High floodwaters struck again soon after the bridge was opened in 1867, when the highest flood recorded until that time damaged the western timber approaches and washed away a portion of the spans and river bank. The main span however withstood this first major test and the flood waters did not reach the underside of the deck. A result of this flood a portion of the damaged timber viaduct was replaced by a shorter wrought iron box-girder span manufactured by the Thames Iron Company, Blackwall, England. The bridge was in operation as a rail bridge during the repair works and was re-opened to road traffic in 1869. The Victoria Bridge was considered to be of such modern design that it was featured in the "Modern Examples of Road and Railway Bridges" by Maw and Dredge in 1872.

Victoria Bridge had a significant impact on the local economy. Prior to its opening Penrith station formed the rail head of the western line, making Penrith a trade hub. The introduction of the road across the Nepean River diminished the business in the town previously brought in by travellers delayed in Penrith by poor river conditions. Conversely the opening of the bridge and the road and railway to the west enabled the growth of centres west of the mountains and the tourist industry of the Blue Mountains to become established.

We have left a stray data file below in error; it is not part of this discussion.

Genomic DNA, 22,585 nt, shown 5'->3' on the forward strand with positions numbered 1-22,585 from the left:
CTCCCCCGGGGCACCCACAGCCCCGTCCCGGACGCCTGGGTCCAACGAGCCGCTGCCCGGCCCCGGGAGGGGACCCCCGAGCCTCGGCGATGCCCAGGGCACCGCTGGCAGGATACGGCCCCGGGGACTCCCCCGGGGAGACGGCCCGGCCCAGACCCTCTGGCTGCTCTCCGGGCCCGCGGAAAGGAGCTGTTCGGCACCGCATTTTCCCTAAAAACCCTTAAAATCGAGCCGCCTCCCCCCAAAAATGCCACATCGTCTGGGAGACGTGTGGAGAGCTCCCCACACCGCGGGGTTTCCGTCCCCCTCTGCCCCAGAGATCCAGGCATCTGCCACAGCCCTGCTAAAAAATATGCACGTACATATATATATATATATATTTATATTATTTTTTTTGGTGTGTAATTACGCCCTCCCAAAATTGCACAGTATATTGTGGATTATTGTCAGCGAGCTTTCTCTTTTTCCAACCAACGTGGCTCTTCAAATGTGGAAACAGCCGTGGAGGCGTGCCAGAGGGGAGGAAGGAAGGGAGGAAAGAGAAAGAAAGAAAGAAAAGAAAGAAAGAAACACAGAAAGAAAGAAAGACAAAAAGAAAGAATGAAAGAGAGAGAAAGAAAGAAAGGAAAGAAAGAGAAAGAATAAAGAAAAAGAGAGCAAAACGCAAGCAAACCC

Following the increase in rail traffic on the Great Western Railway and the increase in the weight of locomotive engines, options were considered for the duplication of the railway line and of the Victoria Bridge. The possibility of using Victoria Bridge to carry two rail lines was considered. But this would have required the strengthening of the bridge by constructing intermediate piers between the existing piers of the bridge, thus halving the length of the spans. This technique had been applied to Victoria Bridge's sister structure the Menangle Bridge in 1907. It was however decided that the construction of a second bridge alongside the Victoria Bridge would be more appropriate and construction on a steel truss bridge was undertaken. The piers of the new bridge lined up with Victoria Bridge's existing piers in an attempt to minimise stresses on the structures during high river flows. In 1907 the railway bridge that now stands alongside Victoria Bridge was completed. With its completion the Victoria Bridge was converted to carry two lanes of traffic and a footway while the new bridge carried two rail lines.

In the mid 1930s the timber approach spans of the bridge were discovered to be heavily deteriorated through termite attack and the approach spans were replaced with reinforced concrete trestles and a concrete deck supported by rolled steel joists (RSJs).

The site of Victoria Bridge has long been a centre of recreation in the Penrith region. From the 1850s it has been used for national and international rowing competitions.